“Going to these devastating sites is a very sobering experience, and one quickly learns how fragile life is,” he says. “As tsunamis are more fatal to small children and the elderly, only a Christian perspective can bring hope that God loves children, and our hope is that they are in Heaven. No other world religion can make this claim. The Japanese event was especially tragic, as this is a first world country, in many ways more advanced than the U.S. They were warned, it was the middle of the afternoon, but the information about run-up height was underestimated and thousands died, even though they reached the evacuation centers.”

Alternating between teaching at USC and UCSD, and a speaker at conferences around the world, he hopes to start an ocean/coastal engineering M.S. degree in California. “With 1,000 miles of coastline, there exists no such program at any university in this state!”

His sister Nancy Eskijian, a former corporate attorney, watched the museum start “and I’ve seen it become an influence in the Armenian community around the world.” She credits director Maggie Goshen for establishing contacts with world-class scholars and institutions. “I am there to support the work, and be a part of it when I can.”

Years ago, she traveled to Syria where she visited her grandfather’s grave. “He was a young man who never got to see his family grow up, but lived several lifetimes in the compressed urgency of 1915-1916. His legacy is eternal. My father, a philanthropist all his life, helped build many churches and Christian and Armenian organizations. Like his father, he was very sacrificial towards others, loving the Lord and giving freely.”

She took her first steps into Christian ministry by leading worship services in Santa Monica for the homeless, and has since transitioned from the law into full-time ministry as ordained Senior Pastor of Bread of Life Foursquare Gospel Church in Los Angeles, on Washington Blvd. near La Brea. She serves a multi-cultural congregation with English and Spanish spoken at both services. The church itself is small, but its key ministry is a food pantry currently feeding 2,500 people each month. Staff and volunteers also participate in a monthly outreach to the homeless in downtown L.A., distributing food, as well as praying for and ministering to people. She has just published a book called Restoration NOW! which presents a Biblical approach to inner healing and deliverance for the body of Christ.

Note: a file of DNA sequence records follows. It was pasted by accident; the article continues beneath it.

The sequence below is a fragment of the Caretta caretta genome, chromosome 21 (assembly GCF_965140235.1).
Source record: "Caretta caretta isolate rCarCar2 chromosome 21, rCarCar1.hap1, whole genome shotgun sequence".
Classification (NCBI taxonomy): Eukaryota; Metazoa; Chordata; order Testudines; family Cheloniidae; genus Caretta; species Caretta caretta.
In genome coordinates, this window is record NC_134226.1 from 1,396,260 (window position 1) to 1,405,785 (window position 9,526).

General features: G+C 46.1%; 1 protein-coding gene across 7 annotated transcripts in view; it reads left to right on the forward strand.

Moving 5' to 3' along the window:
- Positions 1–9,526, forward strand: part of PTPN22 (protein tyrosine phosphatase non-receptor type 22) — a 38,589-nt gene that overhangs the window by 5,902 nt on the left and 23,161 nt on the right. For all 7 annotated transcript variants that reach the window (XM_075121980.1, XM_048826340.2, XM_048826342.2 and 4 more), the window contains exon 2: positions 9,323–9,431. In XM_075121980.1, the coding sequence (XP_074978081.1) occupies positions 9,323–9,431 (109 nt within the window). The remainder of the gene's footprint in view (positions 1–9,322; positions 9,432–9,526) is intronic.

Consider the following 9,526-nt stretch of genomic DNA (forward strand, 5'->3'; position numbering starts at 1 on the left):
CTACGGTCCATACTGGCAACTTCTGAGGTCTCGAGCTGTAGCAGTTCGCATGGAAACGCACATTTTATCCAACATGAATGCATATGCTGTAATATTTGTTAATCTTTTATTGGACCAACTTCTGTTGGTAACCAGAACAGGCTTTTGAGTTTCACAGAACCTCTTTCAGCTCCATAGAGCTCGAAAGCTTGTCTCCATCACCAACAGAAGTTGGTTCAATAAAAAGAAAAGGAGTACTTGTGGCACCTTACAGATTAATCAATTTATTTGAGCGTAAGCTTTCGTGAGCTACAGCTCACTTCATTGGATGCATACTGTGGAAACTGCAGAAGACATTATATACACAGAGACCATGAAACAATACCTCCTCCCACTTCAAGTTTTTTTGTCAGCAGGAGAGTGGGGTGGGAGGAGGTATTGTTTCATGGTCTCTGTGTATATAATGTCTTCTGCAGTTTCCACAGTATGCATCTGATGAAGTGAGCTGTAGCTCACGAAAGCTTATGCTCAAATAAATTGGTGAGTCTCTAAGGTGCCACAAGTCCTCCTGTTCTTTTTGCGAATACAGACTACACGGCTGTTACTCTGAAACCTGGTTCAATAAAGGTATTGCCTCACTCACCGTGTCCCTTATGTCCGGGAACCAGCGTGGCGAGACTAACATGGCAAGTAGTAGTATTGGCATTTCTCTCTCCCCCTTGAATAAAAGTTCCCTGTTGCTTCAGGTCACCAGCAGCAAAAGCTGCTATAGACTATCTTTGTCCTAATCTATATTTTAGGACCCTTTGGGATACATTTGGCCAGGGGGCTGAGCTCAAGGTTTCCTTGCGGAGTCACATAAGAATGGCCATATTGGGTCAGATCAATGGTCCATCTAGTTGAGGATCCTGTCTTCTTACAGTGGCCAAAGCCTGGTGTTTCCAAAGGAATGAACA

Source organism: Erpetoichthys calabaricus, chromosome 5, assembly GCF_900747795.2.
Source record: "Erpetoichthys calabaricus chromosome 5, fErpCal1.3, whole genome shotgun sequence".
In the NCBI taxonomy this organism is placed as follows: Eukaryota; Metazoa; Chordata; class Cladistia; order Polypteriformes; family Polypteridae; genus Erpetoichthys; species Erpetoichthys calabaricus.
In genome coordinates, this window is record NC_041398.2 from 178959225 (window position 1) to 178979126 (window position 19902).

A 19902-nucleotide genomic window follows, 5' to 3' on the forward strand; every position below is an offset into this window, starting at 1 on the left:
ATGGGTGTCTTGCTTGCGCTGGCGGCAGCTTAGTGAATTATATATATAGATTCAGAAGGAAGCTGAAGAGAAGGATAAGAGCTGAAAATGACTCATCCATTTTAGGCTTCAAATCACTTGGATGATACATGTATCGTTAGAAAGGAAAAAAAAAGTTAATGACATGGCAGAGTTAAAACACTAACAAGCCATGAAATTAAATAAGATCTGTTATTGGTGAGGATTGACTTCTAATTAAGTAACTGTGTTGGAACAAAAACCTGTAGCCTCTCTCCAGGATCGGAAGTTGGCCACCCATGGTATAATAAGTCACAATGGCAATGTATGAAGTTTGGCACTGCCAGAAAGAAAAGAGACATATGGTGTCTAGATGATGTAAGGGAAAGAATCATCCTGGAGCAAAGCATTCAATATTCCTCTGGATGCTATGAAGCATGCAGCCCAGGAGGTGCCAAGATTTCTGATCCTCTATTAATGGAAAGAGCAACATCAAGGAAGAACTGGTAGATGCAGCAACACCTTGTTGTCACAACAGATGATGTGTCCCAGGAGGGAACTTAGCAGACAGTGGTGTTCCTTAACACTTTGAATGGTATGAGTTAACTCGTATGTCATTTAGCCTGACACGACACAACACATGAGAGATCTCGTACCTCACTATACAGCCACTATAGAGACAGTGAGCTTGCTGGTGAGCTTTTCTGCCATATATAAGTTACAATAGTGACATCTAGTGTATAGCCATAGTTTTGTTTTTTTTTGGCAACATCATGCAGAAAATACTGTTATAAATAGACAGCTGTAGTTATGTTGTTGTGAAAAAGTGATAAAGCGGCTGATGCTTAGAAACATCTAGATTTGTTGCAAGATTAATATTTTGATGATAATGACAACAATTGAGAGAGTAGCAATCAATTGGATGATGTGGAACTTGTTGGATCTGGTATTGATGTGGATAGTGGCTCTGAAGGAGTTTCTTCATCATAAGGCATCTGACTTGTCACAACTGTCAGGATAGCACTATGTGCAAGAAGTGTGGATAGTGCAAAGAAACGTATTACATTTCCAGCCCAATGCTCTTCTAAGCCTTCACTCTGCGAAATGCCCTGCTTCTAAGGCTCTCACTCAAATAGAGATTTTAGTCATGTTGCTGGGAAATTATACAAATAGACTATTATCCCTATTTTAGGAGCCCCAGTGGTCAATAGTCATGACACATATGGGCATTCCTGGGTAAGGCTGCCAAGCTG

Visits back and forth, personal meetings, and joint work on special programs created a relationship between AEM and its sister institution, the Genocide Museum in Yerevan headed by Dr. Hayk Demoyan. Demoyan is returning in March 2012 with a traveling exhibit for AEM. “Dr Demoyan has been very helpful, and is helping us with our website,” reported Martin Eskijian. “We met with him and his staff and have a greater appreciation of the importance of his work and his resources. We are also working together on plans for the 100-year commemoration of the Armenian Genocide.”

For more information or to make a donation to support the museum’s programming and outreach, visit the Ararat-Eskijian Museum or its Web site.

Elise Kalfayan is a Glendale resident, a native Southern Californian, and a combined first/second generation Armenian-American. She has produced or edited print and online pieces on topics ranging from urban development to Armenian Church history. She is the publisher of a Glendale community news blog  http://sunroomdesk.com, and works as a contract writer, editor, and publishing consultant for clients including businesses, entrepreneurs, nonprofits, and memoirists.

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One Comment;

  1. sandra edelstein said:

    I just read your article about the Eskijian family. I was privileged to be Luther Eskijian’s secretary (part time) in 1976-78 and we kept in touch til he passed away. He was the most amazing man — and I will never forget him.